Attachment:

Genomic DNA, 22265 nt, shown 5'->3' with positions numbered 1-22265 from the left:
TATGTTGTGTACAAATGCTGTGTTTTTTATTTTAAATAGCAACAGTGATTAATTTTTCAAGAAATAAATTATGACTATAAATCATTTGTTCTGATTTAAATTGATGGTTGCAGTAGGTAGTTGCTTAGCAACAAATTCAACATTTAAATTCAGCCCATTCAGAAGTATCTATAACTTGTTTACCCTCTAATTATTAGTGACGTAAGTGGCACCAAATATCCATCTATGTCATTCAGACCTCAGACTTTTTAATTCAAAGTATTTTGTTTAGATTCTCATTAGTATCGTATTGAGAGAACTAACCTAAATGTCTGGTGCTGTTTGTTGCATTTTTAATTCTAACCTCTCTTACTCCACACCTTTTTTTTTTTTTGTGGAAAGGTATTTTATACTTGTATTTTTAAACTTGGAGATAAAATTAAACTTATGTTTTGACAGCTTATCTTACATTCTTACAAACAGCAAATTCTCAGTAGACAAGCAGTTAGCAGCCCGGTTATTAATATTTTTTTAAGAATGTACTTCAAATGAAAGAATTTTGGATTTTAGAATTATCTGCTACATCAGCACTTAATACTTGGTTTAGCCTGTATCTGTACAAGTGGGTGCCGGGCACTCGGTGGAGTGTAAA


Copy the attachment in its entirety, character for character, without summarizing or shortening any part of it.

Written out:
Genomic DNA, 22265 nt, shown 5'->3' with positions numbered 1-22265 from the left:
TATGTTGTGTACAAATGCTGTGTTTTTTATTTTAAATAGCAACAGTGATTAATTTTTCAAGAAATAAATTATGACTATAAATCATTTGTTCTGATTTAAATTGATGGTTGCAGTAGGTAGTTGCTTAGCAACAAATTCAACATTTAAATTCAGCCCATTCAGAAGTATCTATAACTTGTTTACCCTCTAATTATTAGTGACGTAAGTGGCACCAAATATCCATCTATGTCATTCAGACCTCAGACTTTTTAATTCAAAGTATTTTGTTTAGATTCTCATTAGTATCGTATTGAGAGAACTAACCTAAATGTCTGGTGCTGTTTGTTGCATTTTTAATTCTAACCTCTCTTACTCCACACCTTTTTTTTTTTTTGTGGAAAGGTATTTTATACTTGTATTTTTAAACTTGGAGATAAAATTAAACTTATGTTTTGACAGCTTATCTTACATTCTTACAAACAGCAAATTCTCAGTAGACAAGCAGTTAGCAGCCCGGTTATTAATATTTTTTTAAGAATGTACTTCAAATGAAAGAATTTTGGATTTTAGAATTATCTGCTACATCAGCACTTAATACTTGGTTTAGCCTGTATCTGTACAAGTGGGTGCCGGGCACTCGGTGGAGTGTAAA